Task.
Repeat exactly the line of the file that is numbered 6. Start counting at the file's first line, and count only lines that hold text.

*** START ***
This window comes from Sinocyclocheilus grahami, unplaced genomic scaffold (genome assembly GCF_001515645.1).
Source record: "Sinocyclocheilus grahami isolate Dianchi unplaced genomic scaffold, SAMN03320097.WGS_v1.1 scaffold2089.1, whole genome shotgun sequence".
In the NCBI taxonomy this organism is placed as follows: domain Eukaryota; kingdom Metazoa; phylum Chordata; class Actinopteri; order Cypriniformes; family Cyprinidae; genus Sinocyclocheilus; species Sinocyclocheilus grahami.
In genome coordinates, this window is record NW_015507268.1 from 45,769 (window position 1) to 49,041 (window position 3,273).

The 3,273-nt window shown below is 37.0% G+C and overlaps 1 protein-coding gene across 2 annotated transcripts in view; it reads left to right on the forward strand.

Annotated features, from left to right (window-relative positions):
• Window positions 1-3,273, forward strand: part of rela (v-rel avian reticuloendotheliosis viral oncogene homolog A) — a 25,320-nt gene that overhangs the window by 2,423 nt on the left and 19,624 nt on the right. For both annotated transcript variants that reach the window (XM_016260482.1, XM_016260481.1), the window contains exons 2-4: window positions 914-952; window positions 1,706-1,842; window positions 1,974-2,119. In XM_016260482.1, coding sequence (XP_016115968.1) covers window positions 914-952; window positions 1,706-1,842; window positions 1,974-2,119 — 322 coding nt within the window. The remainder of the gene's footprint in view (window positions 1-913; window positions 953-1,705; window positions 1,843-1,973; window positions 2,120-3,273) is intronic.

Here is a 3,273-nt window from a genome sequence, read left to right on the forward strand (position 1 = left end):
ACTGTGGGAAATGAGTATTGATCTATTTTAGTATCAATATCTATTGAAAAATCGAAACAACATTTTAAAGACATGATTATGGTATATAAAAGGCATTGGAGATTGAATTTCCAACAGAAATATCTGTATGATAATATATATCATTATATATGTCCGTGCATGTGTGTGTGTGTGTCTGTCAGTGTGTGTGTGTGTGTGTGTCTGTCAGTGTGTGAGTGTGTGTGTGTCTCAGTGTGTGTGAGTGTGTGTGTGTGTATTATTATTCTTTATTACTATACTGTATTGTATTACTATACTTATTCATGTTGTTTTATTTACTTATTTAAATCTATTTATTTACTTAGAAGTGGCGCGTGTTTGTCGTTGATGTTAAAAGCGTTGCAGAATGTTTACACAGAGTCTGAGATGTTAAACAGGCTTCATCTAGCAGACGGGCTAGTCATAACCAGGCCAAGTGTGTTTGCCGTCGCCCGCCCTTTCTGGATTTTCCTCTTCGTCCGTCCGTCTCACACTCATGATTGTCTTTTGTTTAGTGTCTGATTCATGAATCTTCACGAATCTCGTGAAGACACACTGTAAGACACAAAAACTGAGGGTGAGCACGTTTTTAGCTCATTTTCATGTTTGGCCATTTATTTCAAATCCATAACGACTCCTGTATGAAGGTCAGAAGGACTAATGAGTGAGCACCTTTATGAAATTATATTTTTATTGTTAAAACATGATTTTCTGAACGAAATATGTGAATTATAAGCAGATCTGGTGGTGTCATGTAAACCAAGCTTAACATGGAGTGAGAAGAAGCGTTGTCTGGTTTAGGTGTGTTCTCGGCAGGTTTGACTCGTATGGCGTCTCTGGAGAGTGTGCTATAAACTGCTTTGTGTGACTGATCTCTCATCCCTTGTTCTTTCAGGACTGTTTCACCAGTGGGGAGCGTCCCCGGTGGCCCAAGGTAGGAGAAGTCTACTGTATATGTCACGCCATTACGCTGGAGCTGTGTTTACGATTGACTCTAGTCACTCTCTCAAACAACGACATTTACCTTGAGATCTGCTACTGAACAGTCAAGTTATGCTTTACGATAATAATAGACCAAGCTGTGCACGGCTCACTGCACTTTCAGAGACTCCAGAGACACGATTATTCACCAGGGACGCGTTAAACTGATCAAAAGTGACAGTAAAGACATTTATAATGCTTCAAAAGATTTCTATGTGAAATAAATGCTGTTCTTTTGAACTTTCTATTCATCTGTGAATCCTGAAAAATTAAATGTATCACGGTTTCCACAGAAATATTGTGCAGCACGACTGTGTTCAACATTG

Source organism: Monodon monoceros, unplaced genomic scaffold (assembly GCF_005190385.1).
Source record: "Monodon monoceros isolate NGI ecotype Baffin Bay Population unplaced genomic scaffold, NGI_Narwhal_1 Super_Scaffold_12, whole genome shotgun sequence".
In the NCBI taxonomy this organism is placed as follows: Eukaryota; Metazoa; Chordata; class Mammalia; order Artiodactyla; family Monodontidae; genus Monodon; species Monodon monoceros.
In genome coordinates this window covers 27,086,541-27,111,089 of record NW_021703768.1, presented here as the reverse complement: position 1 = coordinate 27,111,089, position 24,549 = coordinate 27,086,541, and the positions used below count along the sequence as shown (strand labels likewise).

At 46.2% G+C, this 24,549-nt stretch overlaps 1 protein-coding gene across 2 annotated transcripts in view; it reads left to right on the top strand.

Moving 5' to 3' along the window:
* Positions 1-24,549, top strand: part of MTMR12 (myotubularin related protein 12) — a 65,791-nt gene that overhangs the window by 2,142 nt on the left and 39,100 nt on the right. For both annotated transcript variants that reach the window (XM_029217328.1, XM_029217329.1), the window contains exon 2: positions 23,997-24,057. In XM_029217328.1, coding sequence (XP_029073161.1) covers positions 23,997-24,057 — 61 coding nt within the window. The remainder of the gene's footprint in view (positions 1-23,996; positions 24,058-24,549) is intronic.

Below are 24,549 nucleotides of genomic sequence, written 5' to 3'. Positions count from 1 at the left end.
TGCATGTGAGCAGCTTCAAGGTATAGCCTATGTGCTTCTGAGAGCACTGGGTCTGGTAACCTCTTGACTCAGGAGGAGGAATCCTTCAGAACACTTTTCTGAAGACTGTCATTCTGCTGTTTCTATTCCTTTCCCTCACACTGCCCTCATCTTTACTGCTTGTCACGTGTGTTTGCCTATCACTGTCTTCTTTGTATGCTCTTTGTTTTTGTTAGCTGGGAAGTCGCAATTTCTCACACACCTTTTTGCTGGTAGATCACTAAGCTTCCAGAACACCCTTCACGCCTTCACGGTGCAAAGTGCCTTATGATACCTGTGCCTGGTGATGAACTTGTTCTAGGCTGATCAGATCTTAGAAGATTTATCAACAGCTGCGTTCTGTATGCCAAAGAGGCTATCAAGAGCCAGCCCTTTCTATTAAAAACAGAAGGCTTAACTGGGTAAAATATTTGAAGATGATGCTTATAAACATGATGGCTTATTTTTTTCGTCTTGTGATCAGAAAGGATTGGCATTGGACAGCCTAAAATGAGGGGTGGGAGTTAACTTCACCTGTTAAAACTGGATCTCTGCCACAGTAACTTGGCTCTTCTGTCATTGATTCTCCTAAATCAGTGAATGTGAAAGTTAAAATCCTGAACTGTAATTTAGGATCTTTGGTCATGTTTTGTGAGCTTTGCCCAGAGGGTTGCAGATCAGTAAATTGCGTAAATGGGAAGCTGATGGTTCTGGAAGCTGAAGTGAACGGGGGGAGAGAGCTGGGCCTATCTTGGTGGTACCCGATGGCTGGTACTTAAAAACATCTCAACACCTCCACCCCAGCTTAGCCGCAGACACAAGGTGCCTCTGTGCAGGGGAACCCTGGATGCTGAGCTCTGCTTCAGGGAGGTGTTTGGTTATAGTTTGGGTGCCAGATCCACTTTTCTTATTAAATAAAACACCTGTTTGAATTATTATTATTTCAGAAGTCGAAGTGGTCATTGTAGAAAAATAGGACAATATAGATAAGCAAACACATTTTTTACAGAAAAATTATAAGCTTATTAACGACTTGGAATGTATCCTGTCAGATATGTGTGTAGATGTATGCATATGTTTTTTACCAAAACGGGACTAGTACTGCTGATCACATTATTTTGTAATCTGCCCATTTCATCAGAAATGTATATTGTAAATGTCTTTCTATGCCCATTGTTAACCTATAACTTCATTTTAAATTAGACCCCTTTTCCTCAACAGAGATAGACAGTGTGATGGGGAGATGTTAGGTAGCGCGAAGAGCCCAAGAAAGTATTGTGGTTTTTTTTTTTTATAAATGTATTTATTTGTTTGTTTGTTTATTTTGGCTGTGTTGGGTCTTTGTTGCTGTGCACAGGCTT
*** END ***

Annotated features, from left to right (window-relative positions):